Please contact us with any additional questions.
- Why does Seattle Animal Shelter want to euthanize Jenny?
- What is air snapping?
- Has Jenny bitten anyone?
- What about public safety?
- Has Jenny been in a fight with another dog?
- What else is Jenny reactive to?
- What kind of training has Jenny received?
- Has anyone complained about Jenny’s behavior?
- Has Jenny’s behavior been evaluated by anyone other than SAS?
- What kind of dog is Jenny?
- How old is Jenny?
- How would you describe her personality?
- Does Jenny have any health problems?
- Um, is Jenny a little chubby?
- What are her favorite foods?
- Why did you create this website?
- Why haven’t you adopted Jenny before?
Why does Seattle Animal Shelter want to euthanize Jenny?
Seattle Animal Shelter (SAS) is responsible for public safety, enforcing Seattle’s Seattle Animal Codes, and for protecting the City from liability.
SAS considers Jenny’s behavior to be unprovoked aggression towards humans. In her case, unprovoked aggression means air snapping and reactivity (barking, pulling/lunging on-leash). SAS has labeled Jenny dangerous because they claim that she has approached people in a menacing way, whether or not we (the witnesses) or they (the people who were air snapped) agree.
Their knowledge of Jenny’s behavior came from our reports, not from any complaints or injuries. Because of the behavior described below, SAS considers Jenny an unacceptable liability. They fear that it’s only a matter of time before she hurts someone and the City gets sued.
What is air snapping?
According to Dr. Sophia Yin’s Canine Bite Levels:
Jenny becomes nervous when people approach her suddenly and sometimes air snaps once to ask for more space. Very much like the dog in the Level 1 drawing above. Most of the air snapping incidents happened in the first few months that we had her. All, except two, happened in our apartment or building to people known to us (friends, neighbors, visitors) when they reached down to pet Jenny.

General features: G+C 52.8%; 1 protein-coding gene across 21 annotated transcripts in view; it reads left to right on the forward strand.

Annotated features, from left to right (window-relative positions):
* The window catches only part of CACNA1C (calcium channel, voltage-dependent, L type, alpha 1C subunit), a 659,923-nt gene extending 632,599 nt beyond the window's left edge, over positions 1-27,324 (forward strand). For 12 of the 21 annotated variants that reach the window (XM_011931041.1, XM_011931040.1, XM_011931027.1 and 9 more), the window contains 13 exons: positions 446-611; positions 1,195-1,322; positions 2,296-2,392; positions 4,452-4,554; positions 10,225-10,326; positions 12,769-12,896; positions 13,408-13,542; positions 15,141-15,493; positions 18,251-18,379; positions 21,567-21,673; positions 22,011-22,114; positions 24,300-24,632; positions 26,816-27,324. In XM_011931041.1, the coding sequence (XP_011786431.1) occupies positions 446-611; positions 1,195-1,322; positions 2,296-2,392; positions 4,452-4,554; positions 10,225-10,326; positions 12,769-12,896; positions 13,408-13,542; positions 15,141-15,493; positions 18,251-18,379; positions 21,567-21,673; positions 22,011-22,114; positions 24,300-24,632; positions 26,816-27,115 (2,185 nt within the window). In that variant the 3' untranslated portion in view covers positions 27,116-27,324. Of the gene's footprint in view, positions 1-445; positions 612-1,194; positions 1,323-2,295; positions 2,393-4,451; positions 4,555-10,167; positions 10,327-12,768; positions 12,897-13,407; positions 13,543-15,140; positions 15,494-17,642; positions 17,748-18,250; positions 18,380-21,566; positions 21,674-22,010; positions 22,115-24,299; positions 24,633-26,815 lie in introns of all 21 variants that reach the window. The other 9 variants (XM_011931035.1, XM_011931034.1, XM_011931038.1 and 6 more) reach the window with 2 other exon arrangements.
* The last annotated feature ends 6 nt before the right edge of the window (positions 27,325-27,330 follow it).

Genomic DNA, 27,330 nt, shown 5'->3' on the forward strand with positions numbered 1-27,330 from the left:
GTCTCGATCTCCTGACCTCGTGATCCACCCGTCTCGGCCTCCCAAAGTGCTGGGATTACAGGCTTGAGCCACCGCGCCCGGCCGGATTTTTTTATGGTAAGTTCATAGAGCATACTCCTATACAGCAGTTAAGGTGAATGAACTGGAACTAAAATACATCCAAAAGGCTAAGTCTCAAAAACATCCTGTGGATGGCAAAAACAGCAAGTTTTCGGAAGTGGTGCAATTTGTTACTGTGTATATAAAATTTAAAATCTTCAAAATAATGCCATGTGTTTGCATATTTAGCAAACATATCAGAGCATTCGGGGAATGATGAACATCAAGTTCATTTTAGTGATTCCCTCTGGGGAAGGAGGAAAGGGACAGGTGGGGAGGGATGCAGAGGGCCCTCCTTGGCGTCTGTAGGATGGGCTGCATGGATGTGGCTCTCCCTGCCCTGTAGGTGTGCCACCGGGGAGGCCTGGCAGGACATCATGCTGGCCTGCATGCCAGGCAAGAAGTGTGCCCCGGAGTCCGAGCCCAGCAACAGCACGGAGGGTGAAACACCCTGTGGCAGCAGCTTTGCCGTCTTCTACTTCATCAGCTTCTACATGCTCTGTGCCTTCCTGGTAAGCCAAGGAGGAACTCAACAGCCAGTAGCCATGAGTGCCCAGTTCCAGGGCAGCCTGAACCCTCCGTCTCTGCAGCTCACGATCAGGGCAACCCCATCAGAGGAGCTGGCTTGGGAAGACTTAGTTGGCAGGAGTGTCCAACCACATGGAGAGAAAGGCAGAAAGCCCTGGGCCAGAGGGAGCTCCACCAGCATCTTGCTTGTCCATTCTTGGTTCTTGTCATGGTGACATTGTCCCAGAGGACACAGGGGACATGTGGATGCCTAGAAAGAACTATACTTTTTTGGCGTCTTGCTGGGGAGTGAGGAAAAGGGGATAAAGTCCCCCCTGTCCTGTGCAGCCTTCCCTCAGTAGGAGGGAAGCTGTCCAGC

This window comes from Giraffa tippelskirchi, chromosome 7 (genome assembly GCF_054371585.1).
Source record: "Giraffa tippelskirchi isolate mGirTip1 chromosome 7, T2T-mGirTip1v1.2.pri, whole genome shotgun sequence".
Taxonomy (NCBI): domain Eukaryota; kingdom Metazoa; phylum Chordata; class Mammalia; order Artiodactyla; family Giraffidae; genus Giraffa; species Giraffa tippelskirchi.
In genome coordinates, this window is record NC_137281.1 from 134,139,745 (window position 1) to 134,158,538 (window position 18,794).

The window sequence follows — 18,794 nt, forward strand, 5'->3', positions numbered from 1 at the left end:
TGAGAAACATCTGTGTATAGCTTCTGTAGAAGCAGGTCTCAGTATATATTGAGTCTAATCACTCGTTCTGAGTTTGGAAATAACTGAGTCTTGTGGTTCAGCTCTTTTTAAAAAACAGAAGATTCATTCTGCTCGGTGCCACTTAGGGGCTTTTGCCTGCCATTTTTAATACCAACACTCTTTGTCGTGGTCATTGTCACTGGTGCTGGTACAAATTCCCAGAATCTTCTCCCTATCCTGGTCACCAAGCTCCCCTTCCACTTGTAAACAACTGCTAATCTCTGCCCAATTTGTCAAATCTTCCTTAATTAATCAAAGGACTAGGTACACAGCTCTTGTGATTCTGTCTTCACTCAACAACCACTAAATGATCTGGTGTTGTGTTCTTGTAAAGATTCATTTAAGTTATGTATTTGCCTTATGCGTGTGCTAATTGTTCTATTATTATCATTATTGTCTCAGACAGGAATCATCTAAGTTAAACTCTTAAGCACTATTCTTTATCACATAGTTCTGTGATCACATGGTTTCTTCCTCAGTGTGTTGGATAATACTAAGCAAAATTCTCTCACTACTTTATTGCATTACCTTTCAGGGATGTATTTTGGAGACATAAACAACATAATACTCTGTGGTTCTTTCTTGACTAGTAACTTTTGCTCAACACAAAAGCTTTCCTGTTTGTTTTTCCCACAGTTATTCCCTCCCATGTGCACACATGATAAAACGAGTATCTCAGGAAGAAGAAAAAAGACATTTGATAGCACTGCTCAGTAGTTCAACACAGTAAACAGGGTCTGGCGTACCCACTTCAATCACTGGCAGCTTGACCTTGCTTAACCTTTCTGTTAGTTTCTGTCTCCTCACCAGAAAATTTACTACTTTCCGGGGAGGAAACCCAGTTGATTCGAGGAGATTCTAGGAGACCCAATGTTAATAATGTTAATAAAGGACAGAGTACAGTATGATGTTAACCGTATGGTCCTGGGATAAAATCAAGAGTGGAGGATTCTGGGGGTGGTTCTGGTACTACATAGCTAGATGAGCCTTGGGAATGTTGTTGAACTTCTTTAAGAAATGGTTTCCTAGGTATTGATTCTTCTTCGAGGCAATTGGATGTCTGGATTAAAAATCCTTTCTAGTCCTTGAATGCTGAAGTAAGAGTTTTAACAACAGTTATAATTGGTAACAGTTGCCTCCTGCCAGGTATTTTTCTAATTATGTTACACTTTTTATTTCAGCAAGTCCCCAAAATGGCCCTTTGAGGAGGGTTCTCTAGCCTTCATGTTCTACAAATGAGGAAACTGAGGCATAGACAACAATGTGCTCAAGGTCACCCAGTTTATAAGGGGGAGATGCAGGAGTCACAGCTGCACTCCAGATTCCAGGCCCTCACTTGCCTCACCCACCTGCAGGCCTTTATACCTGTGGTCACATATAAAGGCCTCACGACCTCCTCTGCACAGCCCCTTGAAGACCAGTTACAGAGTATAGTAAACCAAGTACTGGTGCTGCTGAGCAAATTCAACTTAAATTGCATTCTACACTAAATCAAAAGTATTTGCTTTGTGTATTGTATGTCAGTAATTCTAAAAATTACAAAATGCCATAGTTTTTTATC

We have good rapport with our SAS case managers and were completely open about Jenny’s behavior. The shelter seemed understanding about Jenny’s issues and at no point were we notified that Jenny was in danger of being euthanized.
We were told from the beginning that Jenny was ‘sensitive’ to being touched. Jenny air snapped to warn, people gave her space, and all was well. She never made any aggressive gestures after the initial snap. Most of the time, the snaps made no contact, but there were a few incidents with light teeth touches. No injuries, no broken skin, no complaints, and many of the same people can now pet Jenny with no problem.
Note: We found out in April that she had three broken teeth. No wonder she didn’t want people to touch her face.
Has Jenny bitten anyone?
According to Dr. Ian Dunbar’s Dog Bite Scale, Jenny’s air snapping hovers between level 1 and 2:
Obnoxious or aggressive behavior but no skin contact by teeth.
Skin contact by teeth but no skin puncture. However, may be skin nicks (less than one tenth of an inch deep) and slight bleeding caused by forward or lateral movement of teeth against skin, but no vertical punctures.
Jenny has air snapped strangers twice outside our building, both times with contact to fabric.
The first incident happened on Thursday, January 1:
(The man was wearing gloves, Olli saw a little wetness on his sleeve, but no other marks.)
Kara, our case manager, visited soon after and spent an hour showing us ways to manage Jenny’s reactivity. For air snapping, she suggested that we tell people, “Jenny’s more comfortable if you put your hands in your pocket.” We started telling people more firmly not to touch Jenny right away and the incidents pretty much stopped.
The second incident happened on Saturday, June 20:
A woman passed us (Amie and Jenny) on a narrow trail. Her skirt whooshed by Jenny’s head. Jenny turn her head and air snapped, catching the fabric for a brief moment. The woman with the skirt was not injured or scared, although I recognize that she could have been. We stopped on the trail, I apologized, Jenny showed no signs of aggression, and the woman said kindly, You’re still learning, aren’t you? and walked away.
The trail that Jenny and I were on is usually empty. Occasionally when there are runners or strollers, we walk in the street or stop and wait for them to pass. This situation (Jenny and me walking alone on a narrow trail with a person passing closely next to her) was new and I didn’t manage it properly. We now suspect that Jenny has problems with her vision and might not have seen the woman until she was very close.
I reported the incident to SAS and the next day we were told that she is no longer an adoption candidate and should be euthanized within one week.
What about public safety?